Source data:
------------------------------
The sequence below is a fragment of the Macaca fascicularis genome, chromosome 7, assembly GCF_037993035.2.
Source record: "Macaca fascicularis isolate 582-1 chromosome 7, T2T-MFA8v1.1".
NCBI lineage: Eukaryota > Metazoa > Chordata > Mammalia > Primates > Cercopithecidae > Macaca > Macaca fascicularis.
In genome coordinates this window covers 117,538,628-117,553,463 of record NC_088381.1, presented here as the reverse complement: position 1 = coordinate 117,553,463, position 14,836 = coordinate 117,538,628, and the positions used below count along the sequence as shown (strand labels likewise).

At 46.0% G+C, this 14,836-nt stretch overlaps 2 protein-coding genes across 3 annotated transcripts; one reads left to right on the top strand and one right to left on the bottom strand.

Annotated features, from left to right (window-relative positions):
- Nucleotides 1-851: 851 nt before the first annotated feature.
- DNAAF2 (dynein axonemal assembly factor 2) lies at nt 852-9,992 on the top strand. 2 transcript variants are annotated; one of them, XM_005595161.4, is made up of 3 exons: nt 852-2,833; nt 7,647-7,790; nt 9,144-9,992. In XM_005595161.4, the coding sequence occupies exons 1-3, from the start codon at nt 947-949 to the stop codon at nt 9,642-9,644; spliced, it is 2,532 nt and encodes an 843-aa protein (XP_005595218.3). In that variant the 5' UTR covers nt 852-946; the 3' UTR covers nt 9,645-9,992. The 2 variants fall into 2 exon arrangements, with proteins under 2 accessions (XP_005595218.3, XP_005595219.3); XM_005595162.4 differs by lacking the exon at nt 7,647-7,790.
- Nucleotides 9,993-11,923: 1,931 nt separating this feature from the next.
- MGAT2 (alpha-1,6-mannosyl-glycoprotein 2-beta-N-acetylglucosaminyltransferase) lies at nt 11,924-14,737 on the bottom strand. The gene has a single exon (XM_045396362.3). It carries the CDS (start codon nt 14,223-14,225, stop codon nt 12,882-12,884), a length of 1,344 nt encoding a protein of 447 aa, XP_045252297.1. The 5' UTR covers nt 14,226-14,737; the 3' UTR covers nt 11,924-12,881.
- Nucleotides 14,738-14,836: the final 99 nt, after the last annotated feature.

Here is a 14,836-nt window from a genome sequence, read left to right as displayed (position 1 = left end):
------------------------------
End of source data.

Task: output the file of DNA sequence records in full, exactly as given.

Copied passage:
The sequence below is a fragment of the Macaca fascicularis genome, chromosome 7, assembly GCF_037993035.2.
Source record: "Macaca fascicularis isolate 582-1 chromosome 7, T2T-MFA8v1.1".
NCBI lineage: Eukaryota > Metazoa > Chordata > Mammalia > Primates > Cercopithecidae > Macaca > Macaca fascicularis.
In genome coordinates this window covers 117,538,628-117,553,463 of record NC_088381.1, presented here as the reverse complement: position 1 = coordinate 117,553,463, position 14,836 = coordinate 117,538,628, and the positions used below count along the sequence as shown (strand labels likewise).

At 46.0% G+C, this 14,836-nt stretch overlaps 2 protein-coding genes across 3 annotated transcripts; one reads left to right on the top strand and one right to left on the bottom strand.

Annotated features, from left to right (window-relative positions):
- Nucleotides 1-851: 851 nt before the first annotated feature.
- DNAAF2 (dynein axonemal assembly factor 2) lies at nt 852-9,992 on the top strand. 2 transcript variants are annotated; one of them, XM_005595161.4, is made up of 3 exons: nt 852-2,833; nt 7,647-7,790; nt 9,144-9,992. In XM_005595161.4, the coding sequence occupies exons 1-3, from the start codon at nt 947-949 to the stop codon at nt 9,642-9,644; spliced, it is 2,532 nt and encodes an 843-aa protein (XP_005595218.3). In that variant the 5' UTR covers nt 852-946; the 3' UTR covers nt 9,645-9,992. The 2 variants fall into 2 exon arrangements, with proteins under 2 accessions (XP_005595218.3, XP_005595219.3); XM_005595162.4 differs by lacking the exon at nt 7,647-7,790.
- Nucleotides 9,993-11,923: 1,931 nt separating this feature from the next.
- MGAT2 (alpha-1,6-mannosyl-glycoprotein 2-beta-N-acetylglucosaminyltransferase) lies at nt 11,924-14,737 on the bottom strand. The gene has a single exon (XM_045396362.3). It carries the CDS (start codon nt 14,223-14,225, stop codon nt 12,882-12,884), a length of 1,344 nt encoding a protein of 447 aa, XP_045252297.1. The 5' UTR covers nt 14,226-14,737; the 3' UTR covers nt 11,924-12,881.
- Nucleotides 14,738-14,836: the final 99 nt, after the last annotated feature.

Here is a 14,836-nt window from a genome sequence, read left to right as displayed (position 1 = left end):